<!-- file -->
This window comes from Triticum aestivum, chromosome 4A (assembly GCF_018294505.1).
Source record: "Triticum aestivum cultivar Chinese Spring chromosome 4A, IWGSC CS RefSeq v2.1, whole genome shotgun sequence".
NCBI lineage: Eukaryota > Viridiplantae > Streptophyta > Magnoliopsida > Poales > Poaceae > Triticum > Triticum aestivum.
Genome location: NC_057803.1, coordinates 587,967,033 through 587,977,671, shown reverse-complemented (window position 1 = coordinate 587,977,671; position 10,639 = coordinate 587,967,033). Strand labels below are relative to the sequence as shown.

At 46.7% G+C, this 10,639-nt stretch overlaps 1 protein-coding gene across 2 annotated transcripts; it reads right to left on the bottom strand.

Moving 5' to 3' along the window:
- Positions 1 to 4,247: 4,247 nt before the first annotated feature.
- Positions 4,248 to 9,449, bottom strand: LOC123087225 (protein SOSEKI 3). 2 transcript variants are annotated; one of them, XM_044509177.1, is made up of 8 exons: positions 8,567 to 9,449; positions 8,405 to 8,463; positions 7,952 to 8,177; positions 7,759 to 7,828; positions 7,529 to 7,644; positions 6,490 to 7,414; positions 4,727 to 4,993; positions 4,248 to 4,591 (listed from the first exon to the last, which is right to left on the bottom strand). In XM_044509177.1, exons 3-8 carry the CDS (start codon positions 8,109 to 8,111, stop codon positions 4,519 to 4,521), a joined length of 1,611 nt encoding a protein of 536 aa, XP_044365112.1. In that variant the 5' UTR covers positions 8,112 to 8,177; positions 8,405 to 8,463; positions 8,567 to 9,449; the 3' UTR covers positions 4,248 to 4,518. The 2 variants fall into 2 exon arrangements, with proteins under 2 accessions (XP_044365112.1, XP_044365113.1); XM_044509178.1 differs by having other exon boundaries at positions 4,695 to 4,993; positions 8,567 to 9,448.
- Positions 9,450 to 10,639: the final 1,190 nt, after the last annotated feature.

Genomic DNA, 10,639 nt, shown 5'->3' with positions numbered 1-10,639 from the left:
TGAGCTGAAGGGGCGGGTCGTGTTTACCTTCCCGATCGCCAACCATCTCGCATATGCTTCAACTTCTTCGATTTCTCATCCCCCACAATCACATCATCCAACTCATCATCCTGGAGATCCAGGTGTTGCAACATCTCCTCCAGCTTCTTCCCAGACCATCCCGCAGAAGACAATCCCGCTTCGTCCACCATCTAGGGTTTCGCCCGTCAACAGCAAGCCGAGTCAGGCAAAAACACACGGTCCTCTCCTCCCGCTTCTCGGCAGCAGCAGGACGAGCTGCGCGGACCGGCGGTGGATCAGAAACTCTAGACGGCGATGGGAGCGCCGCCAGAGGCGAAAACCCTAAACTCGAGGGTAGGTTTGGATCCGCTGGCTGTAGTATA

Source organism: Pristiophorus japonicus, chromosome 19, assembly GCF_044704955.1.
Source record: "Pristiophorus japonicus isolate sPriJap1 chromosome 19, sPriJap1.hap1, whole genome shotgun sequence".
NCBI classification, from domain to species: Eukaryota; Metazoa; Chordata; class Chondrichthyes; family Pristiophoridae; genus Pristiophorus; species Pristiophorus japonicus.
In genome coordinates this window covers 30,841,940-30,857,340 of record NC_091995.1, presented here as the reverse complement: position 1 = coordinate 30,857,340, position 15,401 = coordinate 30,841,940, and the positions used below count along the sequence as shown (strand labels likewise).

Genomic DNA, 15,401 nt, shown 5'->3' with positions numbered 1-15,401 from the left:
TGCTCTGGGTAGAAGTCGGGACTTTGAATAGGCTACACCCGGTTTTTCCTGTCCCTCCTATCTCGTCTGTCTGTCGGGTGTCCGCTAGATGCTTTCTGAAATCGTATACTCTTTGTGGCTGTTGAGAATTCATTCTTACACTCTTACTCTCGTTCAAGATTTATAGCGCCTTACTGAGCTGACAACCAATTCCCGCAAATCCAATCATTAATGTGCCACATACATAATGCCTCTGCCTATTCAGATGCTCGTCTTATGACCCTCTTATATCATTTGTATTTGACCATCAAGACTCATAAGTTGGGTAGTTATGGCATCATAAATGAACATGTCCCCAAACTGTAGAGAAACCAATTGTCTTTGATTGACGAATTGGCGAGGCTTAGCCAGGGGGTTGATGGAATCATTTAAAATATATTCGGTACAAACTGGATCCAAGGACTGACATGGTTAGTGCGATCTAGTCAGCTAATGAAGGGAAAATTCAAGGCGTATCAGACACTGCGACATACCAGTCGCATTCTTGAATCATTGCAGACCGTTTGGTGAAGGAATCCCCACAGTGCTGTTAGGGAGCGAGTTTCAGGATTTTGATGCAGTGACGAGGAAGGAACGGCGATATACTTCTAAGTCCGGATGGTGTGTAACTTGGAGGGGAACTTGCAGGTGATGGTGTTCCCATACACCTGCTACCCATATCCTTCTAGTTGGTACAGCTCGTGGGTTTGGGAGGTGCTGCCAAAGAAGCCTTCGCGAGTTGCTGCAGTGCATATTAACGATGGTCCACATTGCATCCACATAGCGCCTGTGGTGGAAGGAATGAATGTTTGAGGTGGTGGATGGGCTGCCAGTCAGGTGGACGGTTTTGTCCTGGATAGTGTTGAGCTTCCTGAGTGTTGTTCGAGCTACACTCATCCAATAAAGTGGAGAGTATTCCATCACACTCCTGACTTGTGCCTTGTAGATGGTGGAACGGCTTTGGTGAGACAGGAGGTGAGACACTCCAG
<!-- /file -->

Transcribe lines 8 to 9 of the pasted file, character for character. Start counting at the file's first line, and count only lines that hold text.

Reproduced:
- Positions 4,248 to 9,449, bottom strand: LOC123087225 (protein SOSEKI 3). 2 transcript variants are annotated; one of them, XM_044509177.1, is made up of 8 exons: positions 8,567 to 9,449; positions 8,405 to 8,463; positions 7,952 to 8,177; positions 7,759 to 7,828; positions 7,529 to 7,644; positions 6,490 to 7,414; positions 4,727 to 4,993; positions 4,248 to 4,591 (listed from the first exon to the last, which is right to left on the bottom strand). In XM_044509177.1, exons 3-8 carry the CDS (start codon positions 8,109 to 8,111, stop codon positions 4,519 to 4,521), a joined length of 1,611 nt encoding a protein of 536 aa, XP_044365112.1. In that variant the 5' UTR covers positions 8,112 to 8,177; positions 8,405 to 8,463; positions 8,567 to 9,449; the 3' UTR covers positions 4,248 to 4,518. The 2 variants fall into 2 exon arrangements, with proteins under 2 accessions (XP_044365112.1, XP_044365113.1); XM_044509178.1 differs by having other exon boundaries at positions 4,695 to 4,993; positions 8,567 to 9,448.
- Positions 9,450 to 10,639: the final 1,190 nt, after the last annotated feature.